Nature:  The textbooks I’ve been reading this semester are overwhelmingly depressing.  Latin American Literature texts are all about the horrors of colonization, ruthless dictatorships, and sickening racism.  My 20 and 21st Century Foreign Policy class has me reading more about cruel and corrupt dictators, the endless gap between the rich and the poor, and the countless times the U.S. has inexcusably put their nose where it didn’t belong.

So I found another purpose for my textbooks...

Perspective: I love the Nicaraguan people.  The students in my English class at the community center in particular are a major blessing.  They patiently and kindle answer even the silliest of my questions about Nicaraguan culture and the Spanish language.  In return I don’t laugh at them when they pronounce 33 as “turdy tree”, or when “beach” sounds 100% identical to “bitch”.  But in the midst of my mulling over the search for peace in Nicaragua’s bloody and conflict-ridden history, I have come to understand that in order to truly grasp the concepts of international and intercultural peacemaking, this sort of experience I am having now is necessary.  Without the context of my relationships with Nicaraguans, I would never have the perspective that I do of Nicaragua’s political and social turmoil.  Therefore, knowing the people here and having the (sometimes painful) opportunity to see their struggles firsthand allows me to better understand what change needs to take place, and what the nature of the problem truly is.  So this morning I took time to reflect and remind myself that being able to more accurately study, specifically pray for, and more actively advocate for the specific needs of the people here is worth the pain and frustration that comes through realizing the truth, in that the pain of the Nicaraguan people is neither simple or new, and is not going anywhere anytime soon.

Body: My ankle has been an unbelievable source of sadness and stress.  I have missed out on many things, and spent far more time at my house than I would have liked because transportation is so much more difficult and expensive for me now.  It’s also hard for me to feel good about myself when the only shoes I can wear are bright blue flip flops and, let’s be honest, ankle braces and crutches aren’t remotely cute.

So, I decided to find a way to look at my ankle with something other than frustration and disdain.

What say you? Too many pictures of my feet? Probably.

Three strong.  That’s a start.

Here’s to a more beautiful mindset, even when beauty includes difficult, frustrating, and complicated.

Good Morning Huge Bug

Views of Nicaragua

 

Here are some photos from my -very short- recent trip to the east coast of Nicaragua.

The beautiful view from the bar/restaurant/swimming dock I spent my day at Thursday

 

 

One of the gorgeous views of the mountains in central Nicaragua

Another view of the mountains, just after a storm

 

 

 

 

The Healer

This week my friends and I packed our bags for the longest vacation we have from school this whole semester, and hopped on a bus headed towards the east coast of Nicaragua.  Our intention was to travel all Tuesday night, taking 3 buses in order  to arrive in the small fishing town of Pearl Lagoon on Wednesday morning.  After 2 nights in Pearl Lagoon, we planned to head to the small city of Bluefields, a cultural center of the Atlantic coast built from the influences of the indigenous and African diaspora population.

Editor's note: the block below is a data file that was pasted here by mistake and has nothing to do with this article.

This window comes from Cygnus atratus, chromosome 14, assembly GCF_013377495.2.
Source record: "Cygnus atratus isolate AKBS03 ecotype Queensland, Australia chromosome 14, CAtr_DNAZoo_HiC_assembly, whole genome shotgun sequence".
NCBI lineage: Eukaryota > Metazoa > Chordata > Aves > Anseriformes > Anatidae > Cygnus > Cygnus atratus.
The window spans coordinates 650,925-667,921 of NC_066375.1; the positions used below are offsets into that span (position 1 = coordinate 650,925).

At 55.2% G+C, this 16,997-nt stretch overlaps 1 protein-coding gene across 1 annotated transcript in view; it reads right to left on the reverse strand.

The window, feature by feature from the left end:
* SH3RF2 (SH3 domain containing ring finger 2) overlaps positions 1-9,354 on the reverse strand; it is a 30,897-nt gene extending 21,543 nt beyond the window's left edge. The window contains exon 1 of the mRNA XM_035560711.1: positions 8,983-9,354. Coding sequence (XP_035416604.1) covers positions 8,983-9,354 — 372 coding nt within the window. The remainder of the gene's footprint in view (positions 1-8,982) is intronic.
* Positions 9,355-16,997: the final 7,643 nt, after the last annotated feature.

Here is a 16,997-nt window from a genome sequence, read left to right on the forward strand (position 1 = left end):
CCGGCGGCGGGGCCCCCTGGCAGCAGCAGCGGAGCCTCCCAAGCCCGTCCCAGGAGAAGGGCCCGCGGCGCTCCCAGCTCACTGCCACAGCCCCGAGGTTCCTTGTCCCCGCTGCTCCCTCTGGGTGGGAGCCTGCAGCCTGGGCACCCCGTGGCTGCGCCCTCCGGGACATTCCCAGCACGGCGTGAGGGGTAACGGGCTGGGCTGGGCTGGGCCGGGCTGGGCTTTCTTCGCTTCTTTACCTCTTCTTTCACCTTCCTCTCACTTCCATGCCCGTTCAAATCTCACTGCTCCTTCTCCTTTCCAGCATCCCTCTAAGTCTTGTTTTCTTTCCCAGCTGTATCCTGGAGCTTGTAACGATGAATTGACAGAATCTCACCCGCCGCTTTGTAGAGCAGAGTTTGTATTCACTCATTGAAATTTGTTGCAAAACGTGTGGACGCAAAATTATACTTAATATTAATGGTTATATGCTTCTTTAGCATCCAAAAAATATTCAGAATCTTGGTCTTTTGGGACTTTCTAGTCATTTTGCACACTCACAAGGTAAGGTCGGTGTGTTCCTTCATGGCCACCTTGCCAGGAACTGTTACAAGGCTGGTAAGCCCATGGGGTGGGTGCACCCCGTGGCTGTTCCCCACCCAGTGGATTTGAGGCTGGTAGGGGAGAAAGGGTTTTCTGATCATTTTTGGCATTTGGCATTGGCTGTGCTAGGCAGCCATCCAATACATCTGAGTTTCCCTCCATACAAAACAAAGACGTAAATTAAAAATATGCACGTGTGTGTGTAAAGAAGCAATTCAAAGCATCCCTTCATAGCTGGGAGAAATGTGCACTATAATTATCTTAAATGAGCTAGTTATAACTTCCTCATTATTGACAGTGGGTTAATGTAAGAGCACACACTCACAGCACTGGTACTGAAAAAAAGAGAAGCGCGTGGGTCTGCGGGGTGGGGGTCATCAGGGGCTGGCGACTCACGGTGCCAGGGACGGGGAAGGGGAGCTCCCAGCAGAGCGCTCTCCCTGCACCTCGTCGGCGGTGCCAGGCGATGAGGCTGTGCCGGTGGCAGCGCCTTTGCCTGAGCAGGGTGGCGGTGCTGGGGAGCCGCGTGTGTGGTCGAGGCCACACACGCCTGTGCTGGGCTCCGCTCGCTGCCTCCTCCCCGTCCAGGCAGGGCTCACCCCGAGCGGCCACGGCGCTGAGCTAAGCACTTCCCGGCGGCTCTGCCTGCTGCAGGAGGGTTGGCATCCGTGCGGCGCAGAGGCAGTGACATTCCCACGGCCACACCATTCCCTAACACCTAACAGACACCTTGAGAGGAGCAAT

Me on the nicest of the buses, just moments before tragedy

But things never happen the way we plan, so of course I fell while getting out of the first bus, and dislocated my ankle.  Nothing’s broken, but my ligaments are shredded.

By the time we arrived at Pearl Lagoon, I was so discouraged.  Every bump in the road, and there were thousands, shot pain up my entire leg.  On the next two crowded “buses” we took, which were really more like carts carried by trucks, I had to constantly beg people to try to not step on me.  Some of my friends went off to book us a hostel, and I sat outside with two of the other girls, waiting.  An old man came up, begging me for money, until he saw my foot. “Oh, you’re a cripple, never mind…”

Some women who stopped to chat, and the older men who eventually helped me hobble my way to the hostel, all said the exact same thing: “You need to go see Winston.”  Ironically the hostel owner’s son was there for a visit, and he, Wesley Jr., was a pediatrician.  He confirmed what the rest of the community said, “Sweetheart you need to go see Winston and you need to go see him now.  Don’t wait another moment.”

So we went to go see Winston.

Once, my knee was dislocated, and getting it reduced was one of the most painful experiences of my life.  I was terrified.  My fears were not soothed when we pulled up to the most meager of shacks, with a hammock out front and a dog and a monkey on the stoop.  Eventually 6 or 7 people came out of the tiny house, including a few small children and one very old man.

Winston was about 6’3″, very skinny, with really intense eyes.  He sat me down in a plastic chair and handed me a plastic cup of water.  He pulled up a chair across from me and took my swollen, purple foot in his lap.

“You need to relax,” he said, “If you push back to me, I can’t do my work.”

I cried like a baby, and Winston gave me the most painful massage of my life.  And then snap! snappity snap! and all the sudden my foot felt totally different.

“That’s it.  You still need to be careful, but it’s done.  It’s in place.”

I was shocked at how significantly the pain had decreased.  I asked Winston what I could give him for helping me.

“Liz,” he said in his thick creole accent, “We do not give because of what has been given to us, we give out of love.”

An inspirational bite of philosophy, and a re-located ankle?  What more could a girl want.

On Friday morning, when I was heading back early from my disappointing vacation, I said goodbye to Wesley Jr. and told him how moved I was by the help I received from the community, even though I was a stranger.  Everywhere I went, everyone I encountered tried to help in any way they could.

“Well Liz, all we ask is that when you go forth into the world, tell all of the people you meet of the kindness you encountered in the small community of Pearl Lagoon.”

Will do, Wesley.

 

****Pictures of the actual ankle injury have been excluded for the sake of everyone’s wellbeing****